Hailing from Mouguerre, a small town in the French Basque Country, Caroline Morin is now making a real impact in her adopted country.
The Questionnaire: BISON
31 year old Dave Bullivant is a director and photographer who goes by the name BISON. Together with his then-directing partner Owen Silverwood, BISON established themselves as purveyors of very cool visuals for Jon Hopkins, Om Unit and others, before their unique time-slice video for London Grammar's Wasting My Young Years, employing a mindboggling pinhole-camera technique, won an MVA.
Since then there's been similarly elegant visuals for GAPS and Rosie Lowe, including most recent video, Worry Bout Us. Raised in Jersey and now living in Faversham after 10 years in London, Bullivant aka BISON recently joined Good Egg for music videos and commercials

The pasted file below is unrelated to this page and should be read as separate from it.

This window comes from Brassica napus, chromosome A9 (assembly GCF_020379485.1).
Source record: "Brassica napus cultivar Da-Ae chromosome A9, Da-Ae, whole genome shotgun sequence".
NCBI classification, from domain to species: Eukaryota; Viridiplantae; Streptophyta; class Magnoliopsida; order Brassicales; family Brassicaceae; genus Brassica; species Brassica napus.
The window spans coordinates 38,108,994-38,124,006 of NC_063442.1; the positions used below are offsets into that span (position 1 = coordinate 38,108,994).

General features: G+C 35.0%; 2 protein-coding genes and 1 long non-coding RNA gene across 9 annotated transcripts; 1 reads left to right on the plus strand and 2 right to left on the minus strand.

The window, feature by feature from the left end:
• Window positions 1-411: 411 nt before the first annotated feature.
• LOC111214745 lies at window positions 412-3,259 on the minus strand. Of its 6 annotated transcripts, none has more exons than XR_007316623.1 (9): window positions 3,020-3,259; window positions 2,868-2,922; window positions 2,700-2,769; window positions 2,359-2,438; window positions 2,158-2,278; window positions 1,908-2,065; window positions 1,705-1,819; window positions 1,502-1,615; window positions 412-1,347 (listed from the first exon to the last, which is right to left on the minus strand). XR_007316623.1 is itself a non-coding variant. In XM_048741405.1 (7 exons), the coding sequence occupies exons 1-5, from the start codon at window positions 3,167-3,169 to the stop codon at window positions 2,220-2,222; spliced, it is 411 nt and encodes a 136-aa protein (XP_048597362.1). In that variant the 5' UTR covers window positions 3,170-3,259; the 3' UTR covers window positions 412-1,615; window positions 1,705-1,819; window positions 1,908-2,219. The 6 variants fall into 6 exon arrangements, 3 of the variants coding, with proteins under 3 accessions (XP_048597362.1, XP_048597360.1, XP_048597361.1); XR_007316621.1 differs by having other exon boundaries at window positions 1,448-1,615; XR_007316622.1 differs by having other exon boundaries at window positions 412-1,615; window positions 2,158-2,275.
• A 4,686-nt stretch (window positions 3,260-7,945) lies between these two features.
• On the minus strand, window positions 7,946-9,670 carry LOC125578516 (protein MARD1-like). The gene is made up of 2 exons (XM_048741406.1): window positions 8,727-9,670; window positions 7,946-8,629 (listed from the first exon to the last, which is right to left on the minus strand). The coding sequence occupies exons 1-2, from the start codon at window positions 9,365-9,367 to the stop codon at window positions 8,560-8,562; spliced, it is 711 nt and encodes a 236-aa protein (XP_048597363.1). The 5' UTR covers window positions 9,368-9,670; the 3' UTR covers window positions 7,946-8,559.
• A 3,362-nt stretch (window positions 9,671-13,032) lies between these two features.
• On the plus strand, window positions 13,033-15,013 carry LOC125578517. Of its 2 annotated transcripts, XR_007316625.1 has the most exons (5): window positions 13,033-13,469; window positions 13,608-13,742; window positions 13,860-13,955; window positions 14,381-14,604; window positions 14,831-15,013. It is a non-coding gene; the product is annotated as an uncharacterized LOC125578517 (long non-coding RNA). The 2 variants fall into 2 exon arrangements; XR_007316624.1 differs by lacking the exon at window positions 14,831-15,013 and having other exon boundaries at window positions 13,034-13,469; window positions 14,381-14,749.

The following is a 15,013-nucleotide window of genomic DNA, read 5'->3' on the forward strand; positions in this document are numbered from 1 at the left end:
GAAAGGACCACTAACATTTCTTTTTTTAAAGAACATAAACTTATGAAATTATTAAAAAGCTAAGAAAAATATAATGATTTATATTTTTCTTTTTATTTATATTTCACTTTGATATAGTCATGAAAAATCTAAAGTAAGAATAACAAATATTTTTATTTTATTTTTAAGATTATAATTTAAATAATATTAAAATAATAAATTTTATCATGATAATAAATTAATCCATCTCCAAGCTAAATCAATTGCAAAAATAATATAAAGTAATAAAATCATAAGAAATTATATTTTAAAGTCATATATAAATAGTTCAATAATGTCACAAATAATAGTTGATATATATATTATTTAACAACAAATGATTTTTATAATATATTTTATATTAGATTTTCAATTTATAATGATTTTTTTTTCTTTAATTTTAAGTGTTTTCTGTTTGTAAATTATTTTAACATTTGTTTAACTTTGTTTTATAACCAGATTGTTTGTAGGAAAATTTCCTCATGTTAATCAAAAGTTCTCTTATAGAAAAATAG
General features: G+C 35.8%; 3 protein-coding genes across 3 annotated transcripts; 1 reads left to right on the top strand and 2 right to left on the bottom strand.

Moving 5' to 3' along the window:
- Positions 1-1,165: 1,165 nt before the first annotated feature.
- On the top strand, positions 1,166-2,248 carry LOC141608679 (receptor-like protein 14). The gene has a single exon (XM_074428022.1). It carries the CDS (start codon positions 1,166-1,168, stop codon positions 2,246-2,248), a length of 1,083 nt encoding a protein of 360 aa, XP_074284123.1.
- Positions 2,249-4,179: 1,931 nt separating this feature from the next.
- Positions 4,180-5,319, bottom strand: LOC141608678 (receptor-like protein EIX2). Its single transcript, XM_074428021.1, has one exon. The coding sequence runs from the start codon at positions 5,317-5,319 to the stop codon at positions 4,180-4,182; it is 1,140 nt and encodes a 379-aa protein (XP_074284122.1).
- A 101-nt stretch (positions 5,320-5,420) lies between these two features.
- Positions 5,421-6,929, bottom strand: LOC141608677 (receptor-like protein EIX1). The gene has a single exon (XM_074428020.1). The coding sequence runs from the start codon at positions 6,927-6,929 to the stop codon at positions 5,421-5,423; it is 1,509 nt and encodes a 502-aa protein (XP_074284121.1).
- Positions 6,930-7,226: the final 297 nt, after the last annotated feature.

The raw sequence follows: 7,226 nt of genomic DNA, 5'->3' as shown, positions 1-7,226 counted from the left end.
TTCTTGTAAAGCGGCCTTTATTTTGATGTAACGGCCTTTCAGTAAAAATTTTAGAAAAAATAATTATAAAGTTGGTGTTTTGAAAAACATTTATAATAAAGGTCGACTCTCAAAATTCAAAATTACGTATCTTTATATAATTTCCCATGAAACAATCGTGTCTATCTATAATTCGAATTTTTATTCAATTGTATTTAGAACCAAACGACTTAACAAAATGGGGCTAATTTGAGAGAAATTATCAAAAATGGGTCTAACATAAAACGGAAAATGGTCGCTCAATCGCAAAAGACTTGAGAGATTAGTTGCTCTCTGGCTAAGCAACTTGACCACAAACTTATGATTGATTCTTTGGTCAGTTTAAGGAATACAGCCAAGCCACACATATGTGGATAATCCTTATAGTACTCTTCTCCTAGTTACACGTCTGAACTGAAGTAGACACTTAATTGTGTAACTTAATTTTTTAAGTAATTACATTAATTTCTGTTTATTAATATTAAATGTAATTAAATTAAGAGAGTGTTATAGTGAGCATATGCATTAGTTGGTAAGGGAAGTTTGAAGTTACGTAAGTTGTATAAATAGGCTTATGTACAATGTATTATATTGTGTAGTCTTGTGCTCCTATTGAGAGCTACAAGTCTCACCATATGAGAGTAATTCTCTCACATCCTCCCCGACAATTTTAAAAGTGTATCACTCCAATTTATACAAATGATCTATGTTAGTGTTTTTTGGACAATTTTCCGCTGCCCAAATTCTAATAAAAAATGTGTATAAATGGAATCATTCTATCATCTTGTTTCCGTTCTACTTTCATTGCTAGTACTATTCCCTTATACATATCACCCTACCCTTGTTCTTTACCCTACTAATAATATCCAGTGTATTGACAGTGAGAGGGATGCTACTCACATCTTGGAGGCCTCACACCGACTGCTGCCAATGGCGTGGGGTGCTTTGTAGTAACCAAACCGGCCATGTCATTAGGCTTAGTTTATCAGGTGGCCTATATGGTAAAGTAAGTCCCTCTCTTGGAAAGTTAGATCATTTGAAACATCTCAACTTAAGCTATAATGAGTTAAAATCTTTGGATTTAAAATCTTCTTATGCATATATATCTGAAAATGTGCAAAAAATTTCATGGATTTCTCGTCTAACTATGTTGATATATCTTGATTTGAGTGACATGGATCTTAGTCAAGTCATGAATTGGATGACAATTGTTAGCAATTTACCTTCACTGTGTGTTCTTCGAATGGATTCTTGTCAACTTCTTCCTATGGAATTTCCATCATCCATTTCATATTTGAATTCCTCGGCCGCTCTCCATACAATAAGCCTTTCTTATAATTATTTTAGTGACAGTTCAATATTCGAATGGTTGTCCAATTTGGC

Education: Youtube. Didn’t go to Uni so have learnt most things from youtube. No joke.
Previous occupations: Too many to list here, but roadie, studio engineer, receptionist, editor, and marquee erector are some of the highlights.
Favourite music video of the past 12 months? I really enjoyed Niall O’Brien’s vid for Foals - What Went Down.
Favourite video of all time? Radiohead - Street Spirit. Great example of a simple technique used beautifully.
Favourite publications/websites: Youtube.
Favourite food/restaurant: Bacon sarnie, every time.
Favourite drink/drug: Well I am part of a group opening a brewery next year (shameless plug: boutilliers.com) so I would say it was pretty firmly Beer